When I was a teenager, I took to carrying around a small, rectangular piece of paper that I had printed from the David Suzuki (a prominent Canadian environmentalist) website. The card identified species of seafood that were fine to eat, indicated by a green dot, species that could be in jeopardy, indicated by a yellow dot, and finally species that should not be eaten due to overfishing, amongst other factors, identified by a red dot. I brought this card with me to every restaurant and tried my best to stick to the green-dotted fish, even when certain sushi rolls were calling my name.
I’ve since lost this card, but choosing sustainable seafood remains important to me for several reasons. Not sure why it matters and what you can do to ensure we have seafood (and plenty of fish in the sea to look and marvel at!) for years to come? Read on.
There are quite a few reasons why we’re talking about sustainable seafood in the first place. Years of high-pressure demand for seafood, along with poor fishing practices and management, have severely damaged the health and abundance of the fish in our oceans.
Here are five reasons why sustainable seafood matters
“90% of the world’s fisheries are either fully exploited, over-exploited, or have collapsed.” This sobering fact comes from the Monterey Bay Aquarium, and is especially disconcerting as one of the most popular seafood items, tuna, is near the top of that list. Sharks, too, are at great risk: of 465 shark species assessed, more than 70 are vulnerable, endangered, or critically endangered. Bigger species are generally very slow to reproduce, meaning that the more we fish, the less chance we have for recovering these species at all.
2. Illegal Fishing and Fishing of Critically Endangered Species
Most people are aware of the ban on shark fin soup–after all, shark finning is one of the cruelest acts on animal species–but just as problematic is the fact that 20% of the world’s fishing catches are illegal or entirely unreported. To put this in perspective, that’s between 11 and 26 million tons!
3. Trawling & Other Dangerous Fishing Practices
In some cases, this includes bycatch, which is what occurs when unwanted species are caught in the process of fishing for the primary, targeted species. Some fisheries throw away unwanted fish, with shrimp fisheries being among the worst offenders: “for every pound of shrimp caught,” states the Monterey Bay Aquarium, “up to six pounds of other species are discarded.” Turtles are often at highest risk as turtles can become trapped in the shrimp nets and drown. Fisheries scientists are beginning to recognize this huge problem by creating Turtle Excluder Devices that prevent turtles from being caught in trawl netting in the first place–but there’s still a long way to go to protect all species.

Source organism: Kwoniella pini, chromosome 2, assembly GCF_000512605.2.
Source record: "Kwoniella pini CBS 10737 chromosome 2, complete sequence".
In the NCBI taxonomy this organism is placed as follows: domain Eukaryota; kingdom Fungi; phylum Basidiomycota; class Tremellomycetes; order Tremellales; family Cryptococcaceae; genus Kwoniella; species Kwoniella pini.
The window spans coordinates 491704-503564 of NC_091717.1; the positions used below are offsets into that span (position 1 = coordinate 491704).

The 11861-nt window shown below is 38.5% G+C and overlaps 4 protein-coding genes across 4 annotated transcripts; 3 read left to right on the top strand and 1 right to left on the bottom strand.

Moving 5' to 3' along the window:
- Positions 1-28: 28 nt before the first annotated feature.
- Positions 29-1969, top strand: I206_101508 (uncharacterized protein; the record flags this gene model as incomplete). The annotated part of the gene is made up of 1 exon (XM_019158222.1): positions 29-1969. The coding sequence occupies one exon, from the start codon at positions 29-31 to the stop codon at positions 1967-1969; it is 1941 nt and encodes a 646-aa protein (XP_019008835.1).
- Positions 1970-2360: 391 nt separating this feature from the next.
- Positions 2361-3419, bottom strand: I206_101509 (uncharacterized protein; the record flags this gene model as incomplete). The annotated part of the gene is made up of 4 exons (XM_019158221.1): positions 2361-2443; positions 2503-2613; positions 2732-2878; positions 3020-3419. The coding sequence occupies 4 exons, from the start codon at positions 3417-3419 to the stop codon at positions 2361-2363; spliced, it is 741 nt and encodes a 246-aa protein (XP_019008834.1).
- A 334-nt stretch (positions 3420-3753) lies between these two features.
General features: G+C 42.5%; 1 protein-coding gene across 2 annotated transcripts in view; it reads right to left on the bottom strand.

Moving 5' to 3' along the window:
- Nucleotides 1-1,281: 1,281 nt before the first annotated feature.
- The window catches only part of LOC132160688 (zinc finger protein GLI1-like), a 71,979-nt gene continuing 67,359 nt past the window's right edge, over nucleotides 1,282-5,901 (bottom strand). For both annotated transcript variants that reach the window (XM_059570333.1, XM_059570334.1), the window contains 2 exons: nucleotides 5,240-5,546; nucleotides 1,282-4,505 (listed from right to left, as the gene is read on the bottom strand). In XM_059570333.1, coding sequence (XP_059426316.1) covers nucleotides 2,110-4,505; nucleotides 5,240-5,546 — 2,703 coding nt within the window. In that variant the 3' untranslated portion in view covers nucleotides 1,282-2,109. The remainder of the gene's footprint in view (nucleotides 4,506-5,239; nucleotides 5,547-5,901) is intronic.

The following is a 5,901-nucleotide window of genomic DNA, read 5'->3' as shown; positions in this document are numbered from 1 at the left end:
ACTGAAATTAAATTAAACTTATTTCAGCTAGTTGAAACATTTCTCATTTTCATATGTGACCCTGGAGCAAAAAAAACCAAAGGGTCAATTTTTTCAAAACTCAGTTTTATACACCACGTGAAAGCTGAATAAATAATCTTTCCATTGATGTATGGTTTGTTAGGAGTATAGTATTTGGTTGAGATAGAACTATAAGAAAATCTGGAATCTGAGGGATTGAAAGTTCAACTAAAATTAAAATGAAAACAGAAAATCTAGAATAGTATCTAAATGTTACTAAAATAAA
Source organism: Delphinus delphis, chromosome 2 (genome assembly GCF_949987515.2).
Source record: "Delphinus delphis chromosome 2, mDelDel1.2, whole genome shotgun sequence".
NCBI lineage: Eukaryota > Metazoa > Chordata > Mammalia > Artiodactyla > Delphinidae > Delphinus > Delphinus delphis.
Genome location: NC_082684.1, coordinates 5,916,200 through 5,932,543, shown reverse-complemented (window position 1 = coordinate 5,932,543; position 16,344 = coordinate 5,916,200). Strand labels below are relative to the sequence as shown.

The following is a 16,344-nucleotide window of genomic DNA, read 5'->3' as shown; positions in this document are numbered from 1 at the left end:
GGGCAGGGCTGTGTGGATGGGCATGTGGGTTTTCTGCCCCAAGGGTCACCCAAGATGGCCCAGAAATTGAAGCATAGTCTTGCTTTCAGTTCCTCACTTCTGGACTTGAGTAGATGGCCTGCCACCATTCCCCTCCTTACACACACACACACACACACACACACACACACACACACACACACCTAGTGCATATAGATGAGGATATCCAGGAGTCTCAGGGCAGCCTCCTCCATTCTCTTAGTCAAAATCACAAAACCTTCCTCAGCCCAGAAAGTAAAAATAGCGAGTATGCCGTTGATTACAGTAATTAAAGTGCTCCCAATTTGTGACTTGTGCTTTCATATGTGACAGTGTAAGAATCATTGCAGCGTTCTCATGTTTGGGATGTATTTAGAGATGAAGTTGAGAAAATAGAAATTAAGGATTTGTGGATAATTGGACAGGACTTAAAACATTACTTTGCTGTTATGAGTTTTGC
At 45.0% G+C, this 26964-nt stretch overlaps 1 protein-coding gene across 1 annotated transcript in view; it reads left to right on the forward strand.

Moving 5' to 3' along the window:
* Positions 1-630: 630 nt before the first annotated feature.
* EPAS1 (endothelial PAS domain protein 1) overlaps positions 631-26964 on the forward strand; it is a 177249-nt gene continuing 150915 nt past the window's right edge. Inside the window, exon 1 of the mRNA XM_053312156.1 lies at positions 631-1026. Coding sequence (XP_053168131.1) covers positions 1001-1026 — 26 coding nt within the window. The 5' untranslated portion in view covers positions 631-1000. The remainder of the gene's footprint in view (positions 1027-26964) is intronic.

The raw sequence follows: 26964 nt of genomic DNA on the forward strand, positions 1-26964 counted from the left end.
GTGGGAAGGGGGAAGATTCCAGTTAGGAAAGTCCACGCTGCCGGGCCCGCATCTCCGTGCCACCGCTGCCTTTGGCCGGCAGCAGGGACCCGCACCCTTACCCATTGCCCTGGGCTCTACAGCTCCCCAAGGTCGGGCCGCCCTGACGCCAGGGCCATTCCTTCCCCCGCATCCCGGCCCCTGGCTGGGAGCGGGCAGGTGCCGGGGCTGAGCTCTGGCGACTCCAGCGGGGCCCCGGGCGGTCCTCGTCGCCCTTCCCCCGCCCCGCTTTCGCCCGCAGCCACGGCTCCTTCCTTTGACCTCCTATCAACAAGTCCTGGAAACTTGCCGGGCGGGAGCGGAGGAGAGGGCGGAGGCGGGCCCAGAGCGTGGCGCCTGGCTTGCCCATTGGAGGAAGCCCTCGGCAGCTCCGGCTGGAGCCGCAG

4. Damaged Environment & Global Warming
Rising sea level temperatures, along with coral reef bleaching, and destructive practices like trawling and dredging (which drag equipment across the sea floor, destroying delicate reefs) have negative effects and dire consequences on sea life.
5. Government and Individual Responsibility
While some governments have initiated tremendously effective fisheries management plans (Barbados, South Korea, Iceland and the Philippines), still more than 40% of the world’s fisheries are employing unsustainable fishing practices.
Learning about the health of our oceans is sobering information, but that doesn’t mean we’re helpless. Individual consumers ultimately drive fisheries practices: we can help by voting with our dollars.
What to do:
My teenage-self might be surprised to learn that a decade later, the best choice is still to carry a sustainable seafood card in a wallet or purse. Several apps are available, too. You can download one from this website. Several sustainable fish may come as surprising: while open net pen-farmed salmon has very negative consequences on wild salmon populations, closed containment farmed salmon can be a good choice. Sardines are another great choice, and they’re both affordable and nutritious.
If you prefer cooking, several organically-focused grocery stores offer sustainable seafood. Another way you can help is to educate friends and family on how to make educated, responsible choices.
Happy (responsible) fishing!
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